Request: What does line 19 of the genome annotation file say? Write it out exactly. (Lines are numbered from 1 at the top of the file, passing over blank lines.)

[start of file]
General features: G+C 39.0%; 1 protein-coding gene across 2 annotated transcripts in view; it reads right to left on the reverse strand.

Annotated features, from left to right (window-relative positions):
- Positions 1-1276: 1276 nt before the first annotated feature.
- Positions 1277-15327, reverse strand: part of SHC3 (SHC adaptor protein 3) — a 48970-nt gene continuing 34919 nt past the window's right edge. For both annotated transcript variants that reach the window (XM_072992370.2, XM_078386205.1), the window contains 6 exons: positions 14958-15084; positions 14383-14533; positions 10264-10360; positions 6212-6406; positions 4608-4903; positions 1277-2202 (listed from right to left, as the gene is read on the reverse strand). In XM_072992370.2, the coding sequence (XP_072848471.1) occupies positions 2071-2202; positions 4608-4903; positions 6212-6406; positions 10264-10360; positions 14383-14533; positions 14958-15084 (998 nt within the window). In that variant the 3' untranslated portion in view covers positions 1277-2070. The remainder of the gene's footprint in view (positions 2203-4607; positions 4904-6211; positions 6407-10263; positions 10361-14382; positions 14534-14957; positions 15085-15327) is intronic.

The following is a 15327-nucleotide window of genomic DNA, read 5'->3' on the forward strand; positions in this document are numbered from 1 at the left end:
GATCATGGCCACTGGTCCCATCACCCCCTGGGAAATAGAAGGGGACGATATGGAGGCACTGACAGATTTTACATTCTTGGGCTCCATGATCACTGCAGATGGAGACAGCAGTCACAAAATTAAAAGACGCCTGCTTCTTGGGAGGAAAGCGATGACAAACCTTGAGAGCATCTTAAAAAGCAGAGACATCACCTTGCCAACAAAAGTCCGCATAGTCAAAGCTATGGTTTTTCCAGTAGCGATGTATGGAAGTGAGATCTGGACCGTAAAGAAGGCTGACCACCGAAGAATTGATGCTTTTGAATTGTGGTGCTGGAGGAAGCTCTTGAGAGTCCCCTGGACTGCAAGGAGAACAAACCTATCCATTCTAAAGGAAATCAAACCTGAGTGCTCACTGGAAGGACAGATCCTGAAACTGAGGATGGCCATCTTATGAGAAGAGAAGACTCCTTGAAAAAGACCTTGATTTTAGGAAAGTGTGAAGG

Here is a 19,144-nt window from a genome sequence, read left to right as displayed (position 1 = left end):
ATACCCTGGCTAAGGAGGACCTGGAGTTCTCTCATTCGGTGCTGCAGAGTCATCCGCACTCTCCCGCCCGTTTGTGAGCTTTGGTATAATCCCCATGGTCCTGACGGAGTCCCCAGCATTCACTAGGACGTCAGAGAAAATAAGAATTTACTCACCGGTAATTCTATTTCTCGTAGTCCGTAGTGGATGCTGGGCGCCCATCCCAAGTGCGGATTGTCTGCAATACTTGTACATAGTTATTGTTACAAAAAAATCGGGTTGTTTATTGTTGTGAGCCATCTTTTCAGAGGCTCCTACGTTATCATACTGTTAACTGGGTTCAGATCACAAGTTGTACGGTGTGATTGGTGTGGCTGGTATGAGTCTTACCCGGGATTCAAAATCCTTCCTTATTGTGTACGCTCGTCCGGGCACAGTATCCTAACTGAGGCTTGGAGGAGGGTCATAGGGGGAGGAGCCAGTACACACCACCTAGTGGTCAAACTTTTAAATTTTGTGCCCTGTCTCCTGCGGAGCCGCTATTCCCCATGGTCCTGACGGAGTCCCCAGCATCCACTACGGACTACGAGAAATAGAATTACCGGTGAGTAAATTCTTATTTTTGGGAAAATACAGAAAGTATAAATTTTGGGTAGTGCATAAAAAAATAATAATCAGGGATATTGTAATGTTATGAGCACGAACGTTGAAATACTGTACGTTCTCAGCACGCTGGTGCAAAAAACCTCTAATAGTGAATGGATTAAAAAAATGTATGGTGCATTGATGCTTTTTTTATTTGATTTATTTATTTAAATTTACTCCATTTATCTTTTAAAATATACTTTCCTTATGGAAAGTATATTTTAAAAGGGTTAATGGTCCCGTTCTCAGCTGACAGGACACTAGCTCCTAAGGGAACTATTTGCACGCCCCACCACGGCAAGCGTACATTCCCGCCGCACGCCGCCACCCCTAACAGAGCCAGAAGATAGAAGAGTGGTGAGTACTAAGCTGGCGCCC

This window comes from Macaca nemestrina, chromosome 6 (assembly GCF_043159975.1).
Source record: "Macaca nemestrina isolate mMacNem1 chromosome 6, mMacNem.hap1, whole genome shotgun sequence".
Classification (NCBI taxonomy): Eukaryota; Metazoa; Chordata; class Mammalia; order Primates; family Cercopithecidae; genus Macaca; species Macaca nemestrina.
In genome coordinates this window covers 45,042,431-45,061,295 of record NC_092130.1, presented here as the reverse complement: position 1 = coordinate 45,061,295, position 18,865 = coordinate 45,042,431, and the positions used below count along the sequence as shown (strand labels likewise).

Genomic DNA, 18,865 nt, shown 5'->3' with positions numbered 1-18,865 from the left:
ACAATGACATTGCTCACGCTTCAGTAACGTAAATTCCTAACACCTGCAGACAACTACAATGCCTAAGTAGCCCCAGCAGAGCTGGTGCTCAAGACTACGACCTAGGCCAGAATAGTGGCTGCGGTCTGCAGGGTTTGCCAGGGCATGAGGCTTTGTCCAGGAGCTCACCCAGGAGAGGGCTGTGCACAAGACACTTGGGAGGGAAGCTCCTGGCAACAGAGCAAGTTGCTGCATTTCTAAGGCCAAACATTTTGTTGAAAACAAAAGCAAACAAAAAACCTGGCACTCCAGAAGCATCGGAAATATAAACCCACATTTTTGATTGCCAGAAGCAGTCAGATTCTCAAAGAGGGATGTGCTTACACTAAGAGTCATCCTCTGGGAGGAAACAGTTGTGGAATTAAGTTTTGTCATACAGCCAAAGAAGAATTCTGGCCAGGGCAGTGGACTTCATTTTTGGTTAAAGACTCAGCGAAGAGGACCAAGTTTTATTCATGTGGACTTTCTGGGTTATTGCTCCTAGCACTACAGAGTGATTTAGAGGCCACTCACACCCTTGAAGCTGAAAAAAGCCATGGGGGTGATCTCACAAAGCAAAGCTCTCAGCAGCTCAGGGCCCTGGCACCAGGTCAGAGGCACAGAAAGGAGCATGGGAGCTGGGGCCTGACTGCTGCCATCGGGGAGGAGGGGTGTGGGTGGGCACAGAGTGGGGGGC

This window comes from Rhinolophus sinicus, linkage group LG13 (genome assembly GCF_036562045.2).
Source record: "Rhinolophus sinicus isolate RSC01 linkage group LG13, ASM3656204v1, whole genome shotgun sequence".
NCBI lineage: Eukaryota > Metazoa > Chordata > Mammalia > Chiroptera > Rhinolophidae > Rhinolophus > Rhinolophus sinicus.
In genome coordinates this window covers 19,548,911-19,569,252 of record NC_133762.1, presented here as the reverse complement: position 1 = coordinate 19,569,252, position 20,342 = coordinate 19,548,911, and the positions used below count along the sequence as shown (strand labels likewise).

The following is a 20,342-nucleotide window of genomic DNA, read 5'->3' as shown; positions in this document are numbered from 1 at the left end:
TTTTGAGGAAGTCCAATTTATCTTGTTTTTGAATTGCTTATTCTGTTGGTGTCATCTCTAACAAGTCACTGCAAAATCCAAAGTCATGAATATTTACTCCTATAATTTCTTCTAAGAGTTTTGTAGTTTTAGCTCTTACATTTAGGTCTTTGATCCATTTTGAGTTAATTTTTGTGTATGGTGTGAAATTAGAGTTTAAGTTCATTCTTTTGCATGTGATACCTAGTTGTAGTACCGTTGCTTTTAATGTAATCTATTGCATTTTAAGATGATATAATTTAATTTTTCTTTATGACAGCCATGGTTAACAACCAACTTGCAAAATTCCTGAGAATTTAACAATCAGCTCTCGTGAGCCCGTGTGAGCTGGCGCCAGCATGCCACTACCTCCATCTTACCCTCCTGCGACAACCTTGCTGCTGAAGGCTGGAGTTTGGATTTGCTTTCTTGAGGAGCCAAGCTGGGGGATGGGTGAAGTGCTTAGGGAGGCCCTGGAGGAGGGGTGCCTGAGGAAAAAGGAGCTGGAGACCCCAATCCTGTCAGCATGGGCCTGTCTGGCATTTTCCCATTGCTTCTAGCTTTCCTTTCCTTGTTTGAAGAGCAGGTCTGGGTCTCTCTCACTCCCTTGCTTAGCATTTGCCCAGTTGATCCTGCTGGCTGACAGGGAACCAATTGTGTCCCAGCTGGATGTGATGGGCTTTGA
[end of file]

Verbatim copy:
The following is a 20,342-nucleotide window of genomic DNA, read 5'->3' as shown; positions in this document are numbered from 1 at the left end: